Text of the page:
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Pilot scheme allows undertakers to handle Covid-19-related deaths at deceased’s home

Pilot scheme allows undertakers to handle Covid-19-related deaths at deceased’s home

Source: TODAY
Article Date: 14 Nov 2021
Author: Low Youjin

Prior to the pilot, health protocols state that bodies of Covid-19 patients must be bagged by hospital staff.

  • Some undertakers are involved in a pilot that allows the handling of Covid-19-related deaths outside of a hospital setting
  • These undertakers are trained in basic infection control
  • Prior to the pilot, health protocols state that bodies of Covid-19 patients must be bagged by hospital staff
  • Funeral staff were previously able to handle Covid-19-related bodies only at hospital mortuaries

Some undertakers are now able to handle the bodies of people who die from complications due to Covid-19 at the deceased’s home, something they previously could not do due to guidelines set by the authorities, as part of a pilot programme.

Under the pilot, which began on Nov 8, doctors will certify Covid-19-related deaths, after which funeral directors can help conduct the necessary rites and transfer the deceased to a funeral parlour or directly to the crematorium.

A spokesperson for the Association of Funeral Directors (AFD) told TODAY on Friday that 14 of its members are involved in the pilot.

Under the programme, the deceased no longer need to be transferred to a medical facility before being released into a funeral director’s care, said AFD’s spokesperson.

Instead, the scheme allows funeral staff who are trained in basic infection control by the National Centre for Infectious Diseases to place the deceased in body bags.

Under present National Environment Agency (NEA) protocols, bodies of Covid-19 patients must be bagged by hospital workers before being placed in a sealed coffin.

Prior to the pilot, AFD’s spokesperson said funeral directors are permitted to handle bodies of Covid-19 patients only at hospital mortuaries.

“The regulations (did) not allow funeral directors to do this anywhere else,” said the spokesperson.

The spokesperson did not state how long the pilot scheme would last, but the goal is to eventually allow all funeral service providers whose staff have undergone the basic infection control course to handle Covid-19-related deaths outside of a hospital setting.

At present, the spokesperson said most of the association’s members have staff who have undergone the course as they are occasionally called upon to handle patients who died due to other communicable diseases such as the human immunodeficiency virus (HIV) and tuberculosis.

“When the pandemic began in early 2020, our members were ready to handle Covid-related deaths,” said the spokesperson.


The issue of conveying the bodies of individuals who died from Covid-19 at home came under the spotlight when a Straits Times report on Nov 1 highlighted the case of a 99-year-old man who died and his family had difficulty having the body taken to a mortuary.

In response to the report, the Ministry of Health’s (MOH) director for aged care services, Mr Titus Lee, said in a Straits Times Forum letter that his ministry’s “processes allowed (the deceased) to be conveyed to the mortuary but the undertakers were reluctant to do so”.

However, the AFD said in a reply on Nov 6 that this was not the case, as regulations had prevented the undertakers from doing so.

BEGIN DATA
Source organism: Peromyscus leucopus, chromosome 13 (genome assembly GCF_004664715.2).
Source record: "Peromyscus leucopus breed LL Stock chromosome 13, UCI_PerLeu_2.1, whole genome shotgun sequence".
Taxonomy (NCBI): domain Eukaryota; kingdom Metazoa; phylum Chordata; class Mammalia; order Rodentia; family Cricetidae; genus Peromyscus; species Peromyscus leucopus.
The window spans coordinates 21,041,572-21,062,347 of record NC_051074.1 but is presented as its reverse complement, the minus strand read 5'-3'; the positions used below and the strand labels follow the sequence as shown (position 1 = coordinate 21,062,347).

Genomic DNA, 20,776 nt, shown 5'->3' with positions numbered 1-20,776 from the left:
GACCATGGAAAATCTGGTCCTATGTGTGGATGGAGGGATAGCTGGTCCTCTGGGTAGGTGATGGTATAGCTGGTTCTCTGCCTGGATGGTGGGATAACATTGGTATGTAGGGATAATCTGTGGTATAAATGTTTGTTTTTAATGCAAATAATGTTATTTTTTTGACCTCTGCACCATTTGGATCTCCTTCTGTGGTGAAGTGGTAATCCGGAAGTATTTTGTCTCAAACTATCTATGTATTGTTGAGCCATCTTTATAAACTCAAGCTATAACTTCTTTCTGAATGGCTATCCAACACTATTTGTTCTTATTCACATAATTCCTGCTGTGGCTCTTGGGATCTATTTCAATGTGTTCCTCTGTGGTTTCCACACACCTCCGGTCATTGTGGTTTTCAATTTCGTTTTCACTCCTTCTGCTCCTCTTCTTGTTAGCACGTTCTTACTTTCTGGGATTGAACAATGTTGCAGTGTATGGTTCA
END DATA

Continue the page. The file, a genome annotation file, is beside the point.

Health Minister Ong Ye Kung said on Nov 8 that he was aware of the issues highlighted by the AFD, and his ministry would “take the feedback and revisit the regulations”, and improve them if they are unclear.

“We will also work closely with the NEA and some of the funeral directors to ensure that whatever revised regulations we have can allow them to safely handle Covid-positive cases who pass away at home,” said Mr Ong during a press conference by the multi-ministry task force handling the pandemic.

Mr Ong had also said that while healthcare protocols state that Covid-19 patients aged above 80 will be warded in hospital, his ministry will respect their decision if they choose to be cared for at home.

“But if we do so, we must also be prepared for the possibility that some patients who are at the end of their lives, and who will request to be cared for at home, may pass away at home,” he said.

“And should this happen, we will also make the subsequent process smoother.”

AFD’s spokesperson told TODAY that they have already provided their inputs to the MOH for crafting guidelines on handling Covid-19 deaths in the community.

The association was unable to share details of its proposal as parts of it are still under consideration.


Meanwhile, AFD’s spokesperson told TODAY that if the number of Covid-19-related deaths does not spike significantly, funeral directors can manage them “without compromising the quality of services rendered”.

“When there are more Covid deaths, it takes away the funeral directors from other funerals they need to perform their duty for,” said the spokesperson.

Still, the pandemic has led to some other challenges such as longer working hours, which is not helped by the perennial problem of insufficient manpower.

“The state of the funeral profession in Singapore today is a result of very few people choosing to join over the last two decades,” said the spokesperson.

As such, there is little the industry can do if there is a spike in deaths as it takes time to train a funeral director and for him to accumulate experience.

“Singapore can only work with whatever small group of funeral professionals it has now to deal with the number of deaths we see today,” said the spokesperson.

Copyright 2021 MediaCorp Pte Ltd | All Rights Reserved


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